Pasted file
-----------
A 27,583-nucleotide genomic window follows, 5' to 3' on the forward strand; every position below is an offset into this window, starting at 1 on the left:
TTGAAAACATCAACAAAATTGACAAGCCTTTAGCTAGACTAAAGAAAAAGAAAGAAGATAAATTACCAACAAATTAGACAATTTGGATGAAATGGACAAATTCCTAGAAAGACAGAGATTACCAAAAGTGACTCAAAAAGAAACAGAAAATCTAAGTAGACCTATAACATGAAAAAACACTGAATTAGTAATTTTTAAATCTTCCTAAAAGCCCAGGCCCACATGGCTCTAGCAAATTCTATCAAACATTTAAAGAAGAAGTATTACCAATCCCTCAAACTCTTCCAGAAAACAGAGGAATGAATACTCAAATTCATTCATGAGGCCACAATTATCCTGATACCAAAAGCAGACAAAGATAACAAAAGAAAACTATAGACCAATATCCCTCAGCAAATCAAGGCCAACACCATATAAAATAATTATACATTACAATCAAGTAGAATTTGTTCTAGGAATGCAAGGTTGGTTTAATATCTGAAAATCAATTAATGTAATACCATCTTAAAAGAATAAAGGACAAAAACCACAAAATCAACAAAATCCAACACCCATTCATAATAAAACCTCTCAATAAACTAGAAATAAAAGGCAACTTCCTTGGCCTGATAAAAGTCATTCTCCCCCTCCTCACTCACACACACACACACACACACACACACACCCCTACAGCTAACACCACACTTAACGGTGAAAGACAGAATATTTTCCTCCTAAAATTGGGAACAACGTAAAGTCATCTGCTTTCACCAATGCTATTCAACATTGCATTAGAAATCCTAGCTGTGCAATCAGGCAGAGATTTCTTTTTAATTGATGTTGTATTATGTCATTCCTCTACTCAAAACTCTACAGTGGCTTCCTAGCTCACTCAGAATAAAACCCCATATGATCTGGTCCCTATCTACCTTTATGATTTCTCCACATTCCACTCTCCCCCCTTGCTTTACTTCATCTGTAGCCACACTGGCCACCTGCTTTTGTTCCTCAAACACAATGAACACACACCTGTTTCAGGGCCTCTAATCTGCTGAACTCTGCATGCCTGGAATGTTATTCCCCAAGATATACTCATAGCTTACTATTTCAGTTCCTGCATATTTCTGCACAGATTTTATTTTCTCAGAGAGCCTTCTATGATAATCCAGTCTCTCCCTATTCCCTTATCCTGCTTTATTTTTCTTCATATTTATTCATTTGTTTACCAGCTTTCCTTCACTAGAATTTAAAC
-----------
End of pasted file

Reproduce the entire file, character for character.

A 27,583-nucleotide genomic window follows, 5' to 3' on the forward strand; every position below is an offset into this window, starting at 1 on the left:
TTGAAAACATCAACAAAATTGACAAGCCTTTAGCTAGACTAAAGAAAAAGAAAGAAGATAAATTACCAACAAATTAGACAATTTGGATGAAATGGACAAATTCCTAGAAAGACAGAGATTACCAAAAGTGACTCAAAAAGAAACAGAAAATCTAAGTAGACCTATAACATGAAAAAACACTGAATTAGTAATTTTTAAATCTTCCTAAAAGCCCAGGCCCACATGGCTCTAGCAAATTCTATCAAACATTTAAAGAAGAAGTATTACCAATCCCTCAAACTCTTCCAGAAAACAGAGGAATGAATACTCAAATTCATTCATGAGGCCACAATTATCCTGATACCAAAAGCAGACAAAGATAACAAAAGAAAACTATAGACCAATATCCCTCAGCAAATCAAGGCCAACACCATATAAAATAATTATACATTACAATCAAGTAGAATTTGTTCTAGGAATGCAAGGTTGGTTTAATATCTGAAAATCAATTAATGTAATACCATCTTAAAAGAATAAAGGACAAAAACCACAAAATCAACAAAATCCAACACCCATTCATAATAAAACCTCTCAATAAACTAGAAATAAAAGGCAACTTCCTTGGCCTGATAAAAGTCATTCTCCCCCTCCTCACTCACACACACACACACACACACACACACACCCCTACAGCTAACACCACACTTAACGGTGAAAGACAGAATATTTTCCTCCTAAAATTGGGAACAACGTAAAGTCATCTGCTTTCACCAATGCTATTCAACATTGCATTAGAAATCCTAGCTGTGCAATCAGGCAGAGATTTCTTTTTAATTGATGTTGTATTATGTCATTCCTCTACTCAAAACTCTACAGTGGCTTCCTAGCTCACTCAGAATAAAACCCCATATGATCTGGTCCCTATCTACCTTTATGATTTCTCCACATTCCACTCTCCCCCCTTGCTTTACTTCATCTGTAGCCACACTGGCCACCTGCTTTTGTTCCTCAAACACAATGAACACACACCTGTTTCAGGGCCTCTAATCTGCTGAACTCTGCATGCCTGGAATGTTATTCCCCAAGATATACTCATAGCTTACTATTTCAGTTCCTGCATATTTCTGCACAGATTTTATTTTCTCAGAGAGCCTTCTATGATAATCCAGTCTCTCCCTATTCCCTTATCCTGCTTTATTTTTCTTCATATTTATTCATTTGTTTACCAGCTTTCCTTCACTAGAATTTAAAC